Victoria Canal: “ I’ve always put a huge emphasis on being honest through the music“

I meet Victoria Canal on a sunny late summer day in Berlin, when she is in town for one of her solo headline shows. Not long ago she was on tour supporting Hozier, and a number of people who had been at the shows asked me afterwards if I had already heard of Victoria Canal. I hadn’t, I have to admit, but the way friends and colleagues raved about her, left me in no doubt that I had to check her out. When I did, I was instantly hooked. Victoria Canal simply writes beautiful songs. She accompanies herself on the guitar and the piano, and the way she sings hits you right in the heart. 

Seeing that she is coming back to Berlin, shortly after the release of her recent EP “Well Well”, I grab the chance to meet her. We end up having a coffee by the water, sitting in the sun, chatting about the journey that brought her here. She tells me the secret to why her music sounds so incredibly heartfelt and what her grandma has to do with it. We talk about how she managed to take control of her own narrative, establishing her own significant musical and visual style, instead of being reduced, as an artist with a physical disability, to the “girl with one arm who plays the piano”. Oh, and the journaling! Watch out: Victoria Canal knows how to make dreams come true. With (spoiler) hard work. But also with a little bit of magic.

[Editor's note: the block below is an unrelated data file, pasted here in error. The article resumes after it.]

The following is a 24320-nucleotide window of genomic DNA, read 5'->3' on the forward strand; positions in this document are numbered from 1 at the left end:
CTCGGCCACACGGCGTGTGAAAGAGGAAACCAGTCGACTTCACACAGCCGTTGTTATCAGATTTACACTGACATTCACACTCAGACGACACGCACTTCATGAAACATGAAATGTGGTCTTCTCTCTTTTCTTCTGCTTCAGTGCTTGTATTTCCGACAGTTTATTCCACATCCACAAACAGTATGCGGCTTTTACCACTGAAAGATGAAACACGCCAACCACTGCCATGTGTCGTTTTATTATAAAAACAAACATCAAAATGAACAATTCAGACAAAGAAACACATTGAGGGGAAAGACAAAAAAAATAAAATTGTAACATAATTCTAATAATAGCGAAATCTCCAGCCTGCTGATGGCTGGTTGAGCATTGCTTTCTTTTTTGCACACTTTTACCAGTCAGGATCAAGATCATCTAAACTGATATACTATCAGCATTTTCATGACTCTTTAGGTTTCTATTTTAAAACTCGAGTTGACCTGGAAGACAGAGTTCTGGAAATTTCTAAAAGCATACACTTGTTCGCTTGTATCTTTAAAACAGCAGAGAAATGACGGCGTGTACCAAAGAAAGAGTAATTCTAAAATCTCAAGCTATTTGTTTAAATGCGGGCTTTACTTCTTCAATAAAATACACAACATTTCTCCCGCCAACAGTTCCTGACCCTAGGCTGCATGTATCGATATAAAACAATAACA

I have to admit, I only found out about you recently. And then seeing how much effort you’ve put into your career over the years – no matter where you come from, you have to be very dedicated to get there.

Yeah. There is this saying that it takes ten years. I remember listening to an interview when I was 14 with the lead singer of The Script, who I was obsessed with at the time, Daniel O’Donoghue. He said that it takes ten years to make a career happen. And it’s rung true. So from 14 on I was like: I’m gonna give this ten years my full shot. And it’s true enough. I’m 25 now: just over ten years of touring and gigging and it’s finally at the point where I’m selling tickets for my headline shows. It’s taken a long time! 

How do you keep going, throughout all this time?

How do I keep going? It’s an obsession! I have no choice. If I could choose to do anything else, if I was good at anything else, I probably would do that and keep music as a hobby. The industry isn’t a pretty place. If you’re an artist, it’s what you have to do. I know that sounds really pretentious and self-centred, but it’s true. I feel bound to it completely, for life. Obsessively. 

Did anyone ever tell you that from a certain age you are too old to still break through?